Increase exports of our popular culture and natural resources. If "popular culture" means movies, video games and music (which is only about a $10 billion industry), doubling it (a tremendous task) would cut our trade deficit about 2 percent. Small potatoes. How about natural resources? Are we talking about water? We're already running out of that in the Southwest and elsewhere. Timber? That's a raw material; not much value-added work there for American manufacturing. Corn? We're going to need that for the 15 percent ethanol gasoline that the EPA just OK'd. Oil and gas? We don't have any to spare.
When the "solutions" part of an article is only 6 percent of the whole thing, it means the writer hasn't a clue how to really fix the problem.
Why don't Americans utilize right to vote?
Last weekend, Americans in every city, town and village across the nation rightfully reflected upon the terrorist attacks of 10 years ago in tribute to
the victims and their families of the 9/1 1 tragedy. At ceremonies at ground zero, in town squares and sports venues, Americans rallied together in a show of solidarity and patriotism, not only honoring the victims, but also publicly displaying appreciation for the rights, opportunities and freedom that we all share in this country.
Why is it then, two days after an outpouring of gratitude for and celebration of America's freedoms, the citizens of Erie and Niagara counties ignored the most basic of freedoms -- the right to vote -- by staying away in droves in the primary election? When will people in this community realize that primaries are as important as the general election, and by not voting in September, they may not have the opportunity to vote for several candidates whom they were planning to support in November?
Peter J. Savage Jr.
True D/M/WBE firms are few and far between
I am writing in response to The News article, "Contractor in scam gets a year of probation." It said Oscar Rayford was "one of Buffalo's most prominent African-American contractors." Prominent because of his community involvement, maybe. But as a contractor, I don't think so. He was no more than a broker, using his minority business enterprises to make $3 to $5 on a cubic yard of concrete, 3 percent on shuffling paperwork that identified him as the supplier on material, etc.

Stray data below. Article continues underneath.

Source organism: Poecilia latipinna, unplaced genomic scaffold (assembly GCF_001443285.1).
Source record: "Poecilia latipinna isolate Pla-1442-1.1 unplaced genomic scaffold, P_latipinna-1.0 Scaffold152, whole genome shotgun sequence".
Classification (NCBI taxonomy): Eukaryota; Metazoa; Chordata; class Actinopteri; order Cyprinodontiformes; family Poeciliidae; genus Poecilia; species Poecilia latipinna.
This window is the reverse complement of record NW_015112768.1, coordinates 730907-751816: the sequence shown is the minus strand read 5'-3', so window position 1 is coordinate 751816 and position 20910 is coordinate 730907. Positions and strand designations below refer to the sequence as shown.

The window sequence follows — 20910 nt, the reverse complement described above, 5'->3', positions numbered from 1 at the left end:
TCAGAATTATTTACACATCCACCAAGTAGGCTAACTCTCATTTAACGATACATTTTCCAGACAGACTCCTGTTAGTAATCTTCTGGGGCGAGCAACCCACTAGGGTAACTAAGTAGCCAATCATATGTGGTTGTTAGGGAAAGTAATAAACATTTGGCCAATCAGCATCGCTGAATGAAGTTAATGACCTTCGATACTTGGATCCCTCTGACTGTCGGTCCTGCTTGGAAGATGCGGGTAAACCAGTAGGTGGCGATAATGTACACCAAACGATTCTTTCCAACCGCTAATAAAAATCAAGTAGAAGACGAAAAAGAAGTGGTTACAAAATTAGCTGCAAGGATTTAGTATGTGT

Yes, he did fulfill a need in the construction business that is rampant with "quotas and goals." The agencies that set the quotas and goals for construction projects do not like to hear the words, "We can't find a D/M/WBE [Disadvantaged/Minority/Women-owned Business Enterprise] to perform this type of work." We were required to send out notices requesting quotes from firms as far away as Albany for a job in Olean because we could not meet our "goal" for the contract.
There are legitimate D/M/WBE firms that perform services in the construction industry, but they are few and far between and usually have a heavy backlog of work. Very seldom will you find a supplier that is no more than a broker. The system of granting status to these firms needs to be changed by conducting a more extensive research by the agency of the firm requesting this status.
James M. WrightHamburg